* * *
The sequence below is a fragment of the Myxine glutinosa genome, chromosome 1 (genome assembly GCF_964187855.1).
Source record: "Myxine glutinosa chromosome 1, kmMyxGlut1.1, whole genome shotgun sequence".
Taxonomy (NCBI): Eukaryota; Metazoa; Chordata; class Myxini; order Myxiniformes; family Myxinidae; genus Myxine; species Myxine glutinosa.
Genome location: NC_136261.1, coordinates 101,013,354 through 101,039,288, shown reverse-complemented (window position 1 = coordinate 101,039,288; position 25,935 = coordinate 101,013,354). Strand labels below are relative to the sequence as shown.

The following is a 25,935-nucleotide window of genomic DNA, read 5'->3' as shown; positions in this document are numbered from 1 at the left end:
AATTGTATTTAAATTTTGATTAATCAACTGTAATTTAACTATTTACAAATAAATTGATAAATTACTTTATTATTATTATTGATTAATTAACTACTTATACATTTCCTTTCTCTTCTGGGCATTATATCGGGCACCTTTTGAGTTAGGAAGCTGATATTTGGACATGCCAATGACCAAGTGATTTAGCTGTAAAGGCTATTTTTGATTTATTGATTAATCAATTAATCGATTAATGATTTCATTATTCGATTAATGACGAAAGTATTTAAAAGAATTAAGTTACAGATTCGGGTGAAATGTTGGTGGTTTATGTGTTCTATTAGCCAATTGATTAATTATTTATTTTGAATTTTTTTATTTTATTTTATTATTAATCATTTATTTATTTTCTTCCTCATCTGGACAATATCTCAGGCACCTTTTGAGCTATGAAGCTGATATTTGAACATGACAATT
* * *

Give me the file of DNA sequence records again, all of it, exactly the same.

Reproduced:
The sequence below is a fragment of the Myxine glutinosa genome, chromosome 1 (genome assembly GCF_964187855.1).
Source record: "Myxine glutinosa chromosome 1, kmMyxGlut1.1, whole genome shotgun sequence".
Taxonomy (NCBI): Eukaryota; Metazoa; Chordata; class Myxini; order Myxiniformes; family Myxinidae; genus Myxine; species Myxine glutinosa.
Genome location: NC_136261.1, coordinates 101,013,354 through 101,039,288, shown reverse-complemented (window position 1 = coordinate 101,039,288; position 25,935 = coordinate 101,013,354). Strand labels below are relative to the sequence as shown.

The following is a 25,935-nucleotide window of genomic DNA, read 5'->3' as shown; positions in this document are numbered from 1 at the left end:
AATTGTATTTAAATTTTGATTAATCAACTGTAATTTAACTATTTACAAATAAATTGATAAATTACTTTATTATTATTATTGATTAATTAACTACTTATACATTTCCTTTCTCTTCTGGGCATTATATCGGGCACCTTTTGAGTTAGGAAGCTGATATTTGGACATGCCAATGACCAAGTGATTTAGCTGTAAAGGCTATTTTTGATTTATTGATTAATCAATTAATCGATTAATGATTTCATTATTCGATTAATGACGAAAGTATTTAAAAGAATTAAGTTACAGATTCGGGTGAAATGTTGGTGGTTTATGTGTTCTATTAGCCAATTGATTAATTATTTATTTTGAATTTTTTTATTTTATTTTATTATTAATCATTTATTTATTTTCTTCCTCATCTGGACAATATCTCAGGCACCTTTTGAGCTATGAAGCTGATATTTGAACATGACAATT